The margin is the amount added to the index, such as The Wall Street Journal Prime Rate, to determine the interest rate for your home equity line of credit.
Your lender will calculate your line of credit limit. Here is an example of the calculation:
Assuming the lender allows a maximum credit limit of up to 80% of your home's value and your home appraises for $300,000, if you owe $150,000 on your current mortgage you may qualify for a credit line amount of up to $90,000. ($300,000 x 80% = $240,000 - $150,000 = $90,000)
Be aware that lenders have the right to modify your credit line at their discretion by decreasing the amount of funds available. In such cases, they are obliged to inform their customers of these changes to their credit limits.
The "draw period" is the period of time during which you can pay for expenses with your home equity line of credit. Depending on the terms, the draw period will vary, but typically it will be up to 10 years. Simply transfer funds to your checking account using online banking or contact your banker to advance available funds for you. For added convenience, you may also have HELOC checks allowing you to advance directly from the HELOC by writing a check.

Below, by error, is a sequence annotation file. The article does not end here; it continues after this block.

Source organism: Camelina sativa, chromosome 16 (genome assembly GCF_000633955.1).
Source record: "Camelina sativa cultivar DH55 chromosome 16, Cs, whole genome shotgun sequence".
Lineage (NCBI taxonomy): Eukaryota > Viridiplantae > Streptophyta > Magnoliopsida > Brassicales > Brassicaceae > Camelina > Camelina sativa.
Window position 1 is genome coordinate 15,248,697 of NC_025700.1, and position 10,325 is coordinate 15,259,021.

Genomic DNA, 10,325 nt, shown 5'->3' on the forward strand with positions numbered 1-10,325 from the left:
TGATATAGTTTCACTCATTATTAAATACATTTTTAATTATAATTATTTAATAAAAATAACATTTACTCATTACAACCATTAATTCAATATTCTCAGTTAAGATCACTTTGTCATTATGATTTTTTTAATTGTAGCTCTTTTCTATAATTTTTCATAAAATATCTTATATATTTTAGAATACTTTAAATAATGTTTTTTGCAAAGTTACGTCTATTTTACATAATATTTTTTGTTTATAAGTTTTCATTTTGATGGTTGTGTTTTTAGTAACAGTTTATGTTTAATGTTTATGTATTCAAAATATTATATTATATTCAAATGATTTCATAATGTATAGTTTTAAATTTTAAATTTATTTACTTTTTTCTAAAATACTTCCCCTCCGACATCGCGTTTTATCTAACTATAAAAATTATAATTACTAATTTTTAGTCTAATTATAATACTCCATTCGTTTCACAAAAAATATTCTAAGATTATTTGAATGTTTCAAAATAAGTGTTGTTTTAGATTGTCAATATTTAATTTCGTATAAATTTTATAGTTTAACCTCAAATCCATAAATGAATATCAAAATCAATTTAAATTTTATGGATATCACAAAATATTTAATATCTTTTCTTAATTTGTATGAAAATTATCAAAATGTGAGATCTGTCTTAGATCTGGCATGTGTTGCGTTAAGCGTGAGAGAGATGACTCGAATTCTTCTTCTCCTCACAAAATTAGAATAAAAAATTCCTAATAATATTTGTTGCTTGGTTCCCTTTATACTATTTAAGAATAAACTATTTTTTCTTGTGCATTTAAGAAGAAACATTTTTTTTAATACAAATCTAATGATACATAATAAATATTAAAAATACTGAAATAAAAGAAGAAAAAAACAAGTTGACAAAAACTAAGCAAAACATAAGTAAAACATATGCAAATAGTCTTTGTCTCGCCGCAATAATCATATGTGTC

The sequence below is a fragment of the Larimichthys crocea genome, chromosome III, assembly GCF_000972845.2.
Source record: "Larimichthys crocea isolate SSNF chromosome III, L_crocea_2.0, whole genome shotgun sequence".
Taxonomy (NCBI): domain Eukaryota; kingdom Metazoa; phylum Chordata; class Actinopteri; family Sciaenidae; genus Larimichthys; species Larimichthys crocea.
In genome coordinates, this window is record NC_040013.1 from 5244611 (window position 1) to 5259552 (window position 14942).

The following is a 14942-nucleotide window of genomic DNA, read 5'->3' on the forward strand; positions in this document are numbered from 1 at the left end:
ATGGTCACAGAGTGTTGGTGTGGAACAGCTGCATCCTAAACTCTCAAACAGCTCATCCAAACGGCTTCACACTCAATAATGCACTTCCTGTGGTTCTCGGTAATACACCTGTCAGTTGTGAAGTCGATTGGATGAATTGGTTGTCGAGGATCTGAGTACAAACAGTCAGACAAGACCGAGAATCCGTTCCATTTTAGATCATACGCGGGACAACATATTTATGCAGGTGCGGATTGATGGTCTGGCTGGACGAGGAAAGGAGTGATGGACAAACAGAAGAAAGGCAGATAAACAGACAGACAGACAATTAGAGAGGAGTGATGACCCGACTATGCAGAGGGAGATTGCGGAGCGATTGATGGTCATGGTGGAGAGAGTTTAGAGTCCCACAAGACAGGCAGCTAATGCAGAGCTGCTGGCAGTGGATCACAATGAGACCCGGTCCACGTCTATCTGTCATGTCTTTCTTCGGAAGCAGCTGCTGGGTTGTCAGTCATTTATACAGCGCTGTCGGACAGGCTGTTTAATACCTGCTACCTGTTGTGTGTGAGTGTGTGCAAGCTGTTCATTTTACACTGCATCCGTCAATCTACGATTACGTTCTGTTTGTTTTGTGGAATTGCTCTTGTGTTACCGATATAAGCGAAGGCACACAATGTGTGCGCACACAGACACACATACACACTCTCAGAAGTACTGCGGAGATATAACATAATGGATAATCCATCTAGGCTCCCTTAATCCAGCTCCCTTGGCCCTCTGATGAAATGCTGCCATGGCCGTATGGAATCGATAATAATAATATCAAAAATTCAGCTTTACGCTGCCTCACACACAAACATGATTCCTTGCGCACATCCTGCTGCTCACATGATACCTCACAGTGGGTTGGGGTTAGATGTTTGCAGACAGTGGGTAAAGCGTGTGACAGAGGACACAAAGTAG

When you have borrowed against your home equity line of credit, you'll receive a monthly bill with a required minimum payment, similar to the way you would for a credit card. It's essential to make your payments on time, and highly advisable to pay more than the minimum (especially if that minimum covers interest only), so that you're paying down your principal. This may not only reduce your overall debt more quickly, it may also help you save on the interest you pay.
You will be charged interest for any money that you borrow against your credit line. If your home equity line of credit has a variable interest rate, your interest rate could vary from month to month.
Home equity lines of credit have an "end of draw" date, after which you may no longer borrow against your home equity line of credit. On this date, the repayment period begins. During the repayment period, you'll be required to make the monthly principal and interest payments needed to fully pay off the home equity line of credit by the end of the repayment period.